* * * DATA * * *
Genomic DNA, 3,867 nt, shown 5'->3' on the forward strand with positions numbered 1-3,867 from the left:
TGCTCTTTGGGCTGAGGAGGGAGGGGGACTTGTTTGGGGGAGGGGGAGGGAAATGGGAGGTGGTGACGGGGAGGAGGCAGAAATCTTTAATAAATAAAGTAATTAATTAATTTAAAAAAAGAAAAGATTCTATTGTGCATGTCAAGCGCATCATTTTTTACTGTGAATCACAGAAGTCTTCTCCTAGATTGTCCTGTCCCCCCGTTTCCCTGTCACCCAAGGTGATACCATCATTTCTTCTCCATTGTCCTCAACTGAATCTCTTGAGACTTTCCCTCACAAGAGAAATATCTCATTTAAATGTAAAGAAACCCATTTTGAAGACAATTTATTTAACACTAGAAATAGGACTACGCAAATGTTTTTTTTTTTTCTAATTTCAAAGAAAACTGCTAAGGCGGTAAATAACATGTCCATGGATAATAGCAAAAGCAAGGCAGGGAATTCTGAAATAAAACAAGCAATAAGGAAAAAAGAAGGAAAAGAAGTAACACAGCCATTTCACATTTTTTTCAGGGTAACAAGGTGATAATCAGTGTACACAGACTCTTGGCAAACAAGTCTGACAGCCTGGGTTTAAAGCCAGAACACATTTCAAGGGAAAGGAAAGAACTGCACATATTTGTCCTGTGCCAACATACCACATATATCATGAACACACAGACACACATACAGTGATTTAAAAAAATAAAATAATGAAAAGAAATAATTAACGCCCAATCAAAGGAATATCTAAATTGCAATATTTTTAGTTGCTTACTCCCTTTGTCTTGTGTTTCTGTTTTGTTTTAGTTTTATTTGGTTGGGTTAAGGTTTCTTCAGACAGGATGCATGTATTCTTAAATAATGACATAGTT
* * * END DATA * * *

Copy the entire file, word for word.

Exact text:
Genomic DNA, 3,867 nt, shown 5'->3' on the forward strand with positions numbered 1-3,867 from the left:
TGCTCTTTGGGCTGAGGAGGGAGGGGGACTTGTTTGGGGGAGGGGGAGGGAAATGGGAGGTGGTGACGGGGAGGAGGCAGAAATCTTTAATAAATAAAGTAATTAATTAATTTAAAAAAAGAAAAGATTCTATTGTGCATGTCAAGCGCATCATTTTTTACTGTGAATCACAGAAGTCTTCTCCTAGATTGTCCTGTCCCCCCGTTTCCCTGTCACCCAAGGTGATACCATCATTTCTTCTCCATTGTCCTCAACTGAATCTCTTGAGACTTTCCCTCACAAGAGAAATATCTCATTTAAATGTAAAGAAACCCATTTTGAAGACAATTTATTTAACACTAGAAATAGGACTACGCAAATGTTTTTTTTTTTTCTAATTTCAAAGAAAACTGCTAAGGCGGTAAATAACATGTCCATGGATAATAGCAAAAGCAAGGCAGGGAATTCTGAAATAAAACAAGCAATAAGGAAAAAAGAAGGAAAAGAAGTAACACAGCCATTTCACATTTTTTTCAGGGTAACAAGGTGATAATCAGTGTACACAGACTCTTGGCAAACAAGTCTGACAGCCTGGGTTTAAAGCCAGAACACATTTCAAGGGAAAGGAAAGAACTGCACATATTTGTCCTGTGCCAACATACCACATATATCATGAACACACAGACACACATACAGTGATTTAAAAAAATAAAATAATGAAAAGAAATAATTAACGCCCAATCAAAGGAATATCTAAATTGCAATATTTTTAGTTGCTTACTCCCTTTGTCTTGTGTTTCTGTTTTGTTTTAGTTTTATTTGGTTGGGTTAAGGTTTCTTCAGACAGGATGCATGTATTCTTAAATAATGACATAGTT